Mamet goes on to make an interesting case about the relationship of the actor to the script.  Acting at its best neither adds to nor subtracts from the script, but rather the actor simply shows up and performs. The actress does her best by neither inventing nor denying, but by being “truthful.”

For preachers, our “script” is the canon of Scripture.

Here is where I find the parallel to Mamet’s advice the most helpful.  Preachers also should neither invent nor deny.  Similarly, it is not the preacher’s job to make the text “interesting.” Our vocation is to preach truthfully:

Here is the best acting advice i know. And when I am moved by a genius performance, this is what I see the actor doing: Invent nothing, deny nothing. This is the meaning of character…[i]t is the writer’s job to make the play interesting. It is the actor’s job to make the performance truthful. (41)

That’s why preaching, like acting, is not about talent but truth and bravery:

I don’t know what talent is, and, frankly, I don’t care. I do not think it is the actor’s job to be interesting. I think that is the job of the script. I think it is the actor’s job to be truthful and brave – both qualities that can be developed and exercised through the will. (98)

Truth and bravery both induce fear. It is easier to be inauthentic. Going with the grain is usually met with reward.  In preaching and in acting, it’s almost natural to feel like a fraud.  Thus, Mamet notes,

Most actors are terrified of their jobs. Not some, most. They don’t know what to do, and it makes them crazed. They feel like frauds. (118)

Feeling fraudulent or not, the show must go on.  Courage is only possible in the presence of fear, not its absence. I have heard of acclaimed preachers who still vomit every Sunday morning.  Nagging lies always come with us when we seek to give our best to a craft.

Get out on stage anyway:

You are going to bring your unpreparedness, your insecurities, your insufficiency to the stage whatever you do. When you step onstage, they come with you. Go onstage and act in spite of them. Nothing you can do can conceal them. Nor should they be concealed. There is nothing ignoble about honest sweat, you don’t have to drench it in cheap scent. (119)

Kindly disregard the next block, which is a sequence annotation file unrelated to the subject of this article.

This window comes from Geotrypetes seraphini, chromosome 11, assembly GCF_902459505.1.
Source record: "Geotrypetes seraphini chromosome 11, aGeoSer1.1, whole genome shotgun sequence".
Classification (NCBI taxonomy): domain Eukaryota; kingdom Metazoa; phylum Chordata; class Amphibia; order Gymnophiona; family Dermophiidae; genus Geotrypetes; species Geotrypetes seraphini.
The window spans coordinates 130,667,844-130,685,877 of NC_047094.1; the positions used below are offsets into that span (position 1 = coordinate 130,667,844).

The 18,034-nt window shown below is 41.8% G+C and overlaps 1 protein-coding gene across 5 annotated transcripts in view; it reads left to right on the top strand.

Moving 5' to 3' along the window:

No preacher or actor should ever get too comfortable. The script, biblical or otherwise, challenges us to performance that is truthful. Whatever the craft, any attempt at excellence will be be met with resistance.

Go out to the pulpit anyway, be true to the script, and preach from joy and awe.

 

What other connections are there between preaching and acting? Are their other arts whose habits are relevant to preaching? Leave a comment below! Don’t forget to subscribe and get new posts sent directly to your inbox.

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Church is a Miracle: Reflections on General Conference 2016

umh-545 lyricsI’m not certain what I think about General Conference.

The usual rundowns from secular media – quoting a progressive, a conservative, and then maybe a moderate bishop or academic – reflect the problems of General Conference as much as they describe them. Both “sides” are, in different ways, claiming victory and crisis.  Most statements from denominational leaders seem to me the kinds of things one has to say when one is in leadership, not honest assessments of where we find ourselves. They fail to take seriously, at least in public, to degree to which wilfulness and division – major ingredients in the unholy concoction called evil – were everywhere on display in Portland.  Bishop Swanson’s powerful homiletic exorcism was a refreshing bit of honesty. Let’s go ahead and ask him to do that every morning in 2020.  The low point, at least to this live stream viewer, was watching a presiding Bishop, widely respected by both conservatives and progressives, get spoken down to like a school boy that had just forgotten his hall pass.  As David Watson points out, such a lack of trust is disturbing.

Regardless, the Church goes on.  I do not necessarily mean the United Methodist Church, whose institutional life is frayed. I mean that whatever happens to our particular part of the Body, the work of Christ’s family goes on.  And the true Church, wherever it is found, is based around table fellowship with diverse people. (Look to the Articles 13, 16, & 18 for the centrality of the Table.)  This has been true of the church from the very beginning, even in the church in utero, represented by the disciples.

In a wonderful section of his ecclesiological tome Does God Need the Church? titled, ‘Table Manners in the Reign of God,” Catholic theologian Gerhard Lofhink reflects on the how the church, seen in the figure of the twelve disciples gathered around the Eucharist, reflects such diverse people that only God’s Kingdom could bring them together: